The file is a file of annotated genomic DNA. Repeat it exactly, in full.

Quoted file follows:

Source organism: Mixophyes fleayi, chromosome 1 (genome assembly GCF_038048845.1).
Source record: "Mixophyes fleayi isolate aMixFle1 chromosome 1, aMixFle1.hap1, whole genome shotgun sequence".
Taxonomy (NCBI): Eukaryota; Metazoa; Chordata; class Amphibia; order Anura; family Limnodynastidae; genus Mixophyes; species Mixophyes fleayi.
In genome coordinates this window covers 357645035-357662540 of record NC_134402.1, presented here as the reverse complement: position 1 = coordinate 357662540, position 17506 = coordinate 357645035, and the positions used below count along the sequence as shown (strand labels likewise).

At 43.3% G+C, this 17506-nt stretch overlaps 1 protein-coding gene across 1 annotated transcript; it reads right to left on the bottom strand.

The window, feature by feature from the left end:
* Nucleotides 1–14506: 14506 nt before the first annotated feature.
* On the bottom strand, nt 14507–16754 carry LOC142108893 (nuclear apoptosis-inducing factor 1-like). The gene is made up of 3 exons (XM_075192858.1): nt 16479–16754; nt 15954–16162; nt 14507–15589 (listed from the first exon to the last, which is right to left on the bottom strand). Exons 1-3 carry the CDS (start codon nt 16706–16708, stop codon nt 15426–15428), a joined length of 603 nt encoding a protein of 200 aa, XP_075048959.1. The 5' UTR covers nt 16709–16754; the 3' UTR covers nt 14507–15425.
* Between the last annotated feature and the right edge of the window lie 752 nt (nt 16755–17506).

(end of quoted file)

Source organism: Mixophyes fleayi, chromosome 1 (genome assembly GCF_038048845.1).
Source record: "Mixophyes fleayi isolate aMixFle1 chromosome 1, aMixFle1.hap1, whole genome shotgun sequence".
Taxonomy (NCBI): Eukaryota; Metazoa; Chordata; class Amphibia; order Anura; family Limnodynastidae; genus Mixophyes; species Mixophyes fleayi.
In genome coordinates this window covers 357645035-357662540 of record NC_134402.1, presented here as the reverse complement: position 1 = coordinate 357662540, position 17506 = coordinate 357645035, and the positions used below count along the sequence as shown (strand labels likewise).

At 43.3% G+C, this 17506-nt stretch overlaps 1 protein-coding gene across 1 annotated transcript; it reads right to left on the bottom strand.

The window, feature by feature from the left end:
* Nucleotides 1–14506: 14506 nt before the first annotated feature.
* On the bottom strand, nt 14507–16754 carry LOC142108893 (nuclear apoptosis-inducing factor 1-like). The gene is made up of 3 exons (XM_075192858.1): nt 16479–16754; nt 15954–16162; nt 14507–15589 (listed from the first exon to the last, which is right to left on the bottom strand). Exons 1-3 carry the CDS (start codon nt 16706–16708, stop codon nt 15426–15428), a joined length of 603 nt encoding a protein of 200 aa, XP_075048959.1. The 5' UTR covers nt 16709–16754; the 3' UTR covers nt 14507–15425.
* Between the last annotated feature and the right edge of the window lie 752 nt (nt 16755–17506).